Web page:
If a midterm exam was from 100 points with 5 points bonus(extra points). Then should the total grade be out of 100 or 105? How to deal with cases of students getting above 100? Should their points be used as bonus for the next exams or just throw them out since they don't need them? I feel that since some students would benefit of the 5 points, those who were above 100 should also do, but I am not sure how?

closed as primarily opinion-based by EnergyNumbers, Enthusiastic Engineer, Kimball, RoboKaren, Davidmh Oct 7 '15 at 19:09

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    Can you clarify what you mean by "final grade"? Is the final grade you are referring to really the exact measure of achieved / available points? In that case, achieved / 105 points seems to me like the 5 points are not bonus points at all. If it is not the exact quotient, but the quotient is mapped to some discrete scale of grades, there will always be a few points above the last grade that have no effect, and having 105 points, but getting the same grade as with 100 (or maybe even 95 or 90) points doesn't seem unfair. As for using the points for the next exam, this may or may not be ... – O. R. Mapper Oct 7 '15 at 14:06
  • ... allowed by your university, or in general by your jurisdiction. You will have to find out about the rules concerning this and clarify your question (or answer that part for yourself). – O. R. Mapper Oct 7 '15 at 14:07
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    To address your issue of fairness, one way of thinking about it could be that there is a "maximum" score of 100, but multiple ways of achieving it. A student that struggles on deriving equations has a "bonus" chance to make up the points by describing applications of it (and/or vice versa). Of course, if the student is good at both, you could argue they're doing extra work for nothing - or you could argue they're doubly sure of getting full marks – Landric Oct 7 '15 at 14:30
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    I'm really not sure why this question was closed: it seems pretty straight-forward to me. – jakebeal Oct 7 '15 at 19:11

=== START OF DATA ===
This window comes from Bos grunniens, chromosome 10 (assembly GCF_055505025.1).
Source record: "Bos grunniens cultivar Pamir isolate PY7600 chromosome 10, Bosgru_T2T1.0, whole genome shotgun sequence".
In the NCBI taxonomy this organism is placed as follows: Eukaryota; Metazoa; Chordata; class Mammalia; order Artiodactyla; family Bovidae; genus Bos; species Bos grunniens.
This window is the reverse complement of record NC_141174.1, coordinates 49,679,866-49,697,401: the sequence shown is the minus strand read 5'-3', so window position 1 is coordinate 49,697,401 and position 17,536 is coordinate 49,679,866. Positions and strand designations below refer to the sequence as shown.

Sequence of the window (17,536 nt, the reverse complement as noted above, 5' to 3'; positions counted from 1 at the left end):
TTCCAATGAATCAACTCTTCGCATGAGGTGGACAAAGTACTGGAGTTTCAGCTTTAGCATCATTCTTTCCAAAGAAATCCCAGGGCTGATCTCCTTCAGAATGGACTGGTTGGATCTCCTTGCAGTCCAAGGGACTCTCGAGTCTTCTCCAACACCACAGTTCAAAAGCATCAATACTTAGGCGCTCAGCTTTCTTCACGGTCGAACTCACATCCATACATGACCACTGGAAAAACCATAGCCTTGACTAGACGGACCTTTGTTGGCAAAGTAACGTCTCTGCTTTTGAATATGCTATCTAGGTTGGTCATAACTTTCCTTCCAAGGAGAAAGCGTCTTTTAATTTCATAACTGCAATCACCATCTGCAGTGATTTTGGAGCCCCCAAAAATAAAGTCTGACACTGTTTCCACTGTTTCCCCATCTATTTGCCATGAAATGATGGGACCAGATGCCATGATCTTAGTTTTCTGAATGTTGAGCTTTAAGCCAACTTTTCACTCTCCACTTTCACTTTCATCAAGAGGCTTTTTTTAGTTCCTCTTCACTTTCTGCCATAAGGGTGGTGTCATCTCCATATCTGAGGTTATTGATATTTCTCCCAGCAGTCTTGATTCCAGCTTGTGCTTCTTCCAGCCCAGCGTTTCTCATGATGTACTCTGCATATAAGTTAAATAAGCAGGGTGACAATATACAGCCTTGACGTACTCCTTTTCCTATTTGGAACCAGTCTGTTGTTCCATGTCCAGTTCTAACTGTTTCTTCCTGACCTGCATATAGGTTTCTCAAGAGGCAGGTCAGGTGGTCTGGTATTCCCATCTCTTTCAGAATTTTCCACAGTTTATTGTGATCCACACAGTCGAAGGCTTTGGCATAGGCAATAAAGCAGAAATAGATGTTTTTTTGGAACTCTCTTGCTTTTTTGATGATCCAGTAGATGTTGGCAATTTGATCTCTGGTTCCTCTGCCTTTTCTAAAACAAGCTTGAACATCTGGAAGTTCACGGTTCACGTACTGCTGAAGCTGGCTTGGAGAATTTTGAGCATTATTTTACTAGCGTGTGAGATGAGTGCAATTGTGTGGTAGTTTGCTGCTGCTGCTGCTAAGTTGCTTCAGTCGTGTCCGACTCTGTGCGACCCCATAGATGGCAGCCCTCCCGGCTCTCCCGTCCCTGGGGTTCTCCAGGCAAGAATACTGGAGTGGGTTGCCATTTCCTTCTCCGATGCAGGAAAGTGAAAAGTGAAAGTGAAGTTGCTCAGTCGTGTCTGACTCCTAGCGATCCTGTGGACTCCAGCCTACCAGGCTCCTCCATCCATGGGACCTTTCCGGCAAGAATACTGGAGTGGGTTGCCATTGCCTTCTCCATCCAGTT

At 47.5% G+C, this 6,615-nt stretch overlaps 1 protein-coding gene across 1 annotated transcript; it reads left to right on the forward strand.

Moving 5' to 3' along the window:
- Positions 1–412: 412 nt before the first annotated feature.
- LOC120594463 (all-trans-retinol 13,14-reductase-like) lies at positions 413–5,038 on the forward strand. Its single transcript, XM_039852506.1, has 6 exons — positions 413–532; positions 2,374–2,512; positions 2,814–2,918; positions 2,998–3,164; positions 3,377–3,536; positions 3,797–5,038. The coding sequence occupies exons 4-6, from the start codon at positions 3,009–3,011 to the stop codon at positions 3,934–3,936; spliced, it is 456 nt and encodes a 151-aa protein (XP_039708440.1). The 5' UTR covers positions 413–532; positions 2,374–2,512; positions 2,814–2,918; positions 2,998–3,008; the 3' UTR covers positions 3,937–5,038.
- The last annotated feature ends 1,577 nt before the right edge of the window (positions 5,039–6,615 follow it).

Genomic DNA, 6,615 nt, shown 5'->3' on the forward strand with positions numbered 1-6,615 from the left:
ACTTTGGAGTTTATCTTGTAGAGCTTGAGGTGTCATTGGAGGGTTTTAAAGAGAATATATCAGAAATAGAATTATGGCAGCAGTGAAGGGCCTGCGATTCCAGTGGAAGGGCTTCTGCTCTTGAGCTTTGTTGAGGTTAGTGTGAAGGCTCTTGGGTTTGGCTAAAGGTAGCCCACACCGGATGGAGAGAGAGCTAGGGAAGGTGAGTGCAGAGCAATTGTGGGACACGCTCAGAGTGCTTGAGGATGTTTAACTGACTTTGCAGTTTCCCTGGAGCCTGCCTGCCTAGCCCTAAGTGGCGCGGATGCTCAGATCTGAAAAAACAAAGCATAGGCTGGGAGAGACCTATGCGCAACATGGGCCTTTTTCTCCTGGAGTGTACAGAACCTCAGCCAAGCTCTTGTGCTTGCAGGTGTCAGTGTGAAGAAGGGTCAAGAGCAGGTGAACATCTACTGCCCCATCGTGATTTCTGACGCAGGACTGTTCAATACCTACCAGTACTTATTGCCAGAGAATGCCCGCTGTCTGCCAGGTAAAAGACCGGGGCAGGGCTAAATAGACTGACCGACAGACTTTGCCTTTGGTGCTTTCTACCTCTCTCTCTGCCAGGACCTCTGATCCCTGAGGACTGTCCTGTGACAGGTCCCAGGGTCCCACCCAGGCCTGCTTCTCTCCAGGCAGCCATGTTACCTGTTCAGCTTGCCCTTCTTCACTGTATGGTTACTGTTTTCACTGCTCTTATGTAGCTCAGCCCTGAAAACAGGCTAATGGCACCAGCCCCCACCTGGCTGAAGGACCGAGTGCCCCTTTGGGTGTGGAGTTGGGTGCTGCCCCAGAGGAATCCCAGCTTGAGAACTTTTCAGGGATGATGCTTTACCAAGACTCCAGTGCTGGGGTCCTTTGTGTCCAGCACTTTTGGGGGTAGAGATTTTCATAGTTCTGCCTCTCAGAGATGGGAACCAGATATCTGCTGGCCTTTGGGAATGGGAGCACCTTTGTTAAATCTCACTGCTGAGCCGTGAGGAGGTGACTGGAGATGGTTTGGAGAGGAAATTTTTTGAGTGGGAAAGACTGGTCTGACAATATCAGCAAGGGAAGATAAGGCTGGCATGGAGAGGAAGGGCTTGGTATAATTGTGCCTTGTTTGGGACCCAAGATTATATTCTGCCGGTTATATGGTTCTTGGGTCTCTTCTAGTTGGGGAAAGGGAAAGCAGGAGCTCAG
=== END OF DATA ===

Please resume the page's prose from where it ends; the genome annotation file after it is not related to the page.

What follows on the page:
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    What is your goal in having the bonus points? Is it so that a student can still get the maximum score even if they get a question wrong? – Superbest Oct 7 '15 at 20:31

When I have dealt with extra credit in the past, it was simply retained in the records until the very final accounting of scores at the end of the course. Thus, if the exam was out of 100 points, it was still considered to be out of 100 points, and some people simply had more than the maximum possible.

When grades were combined together in the final accounting at the end of the course, having a score above the maximum effectively ended up helping compensate for lower scores on other tests (though perhaps not one-to-one, depending on relative weighting). If a particularly amazing student turned out to get more than the maximum in the class overall, then it wouldn't affect anybody at all: the curve wasn't shifted and they simply got top marks, as they would have if they'd gotten the maximum.

  • So if a student scores 105, would you mention 105/100 or just 105 on their exam paper? – Thomas Lee Oct 7 '15 at 19:53
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    @ThomasLee Probably 105/100. I might not bother with the denominator if it's spelled out clearly on the exam already, though. – jakebeal Oct 7 '15 at 20:07
  • I would write "96/100 + 9 extra credit", or just "96 + 9" if the denominator is already clear. – JeffE Oct 8 '15 at 2:34
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    @JeffE: Wouldn't that require that it is clear which points are the bonus points? – O. R. Mapper Oct 8 '15 at 8:39
  • @O.R.Mapper Sure, I guess. OP wrote "from 100 points with 5 points bonus". I assume that means the 5-point bonus questions were clearly marked as such, since otherwise he would have written "from 105 points". On the other hand, I sometimes give individual exam problems grades like 9+2 to indicate 9/10 points of regular credit plus 2 points of extra credit. – JeffE Oct 8 '15 at 21:26

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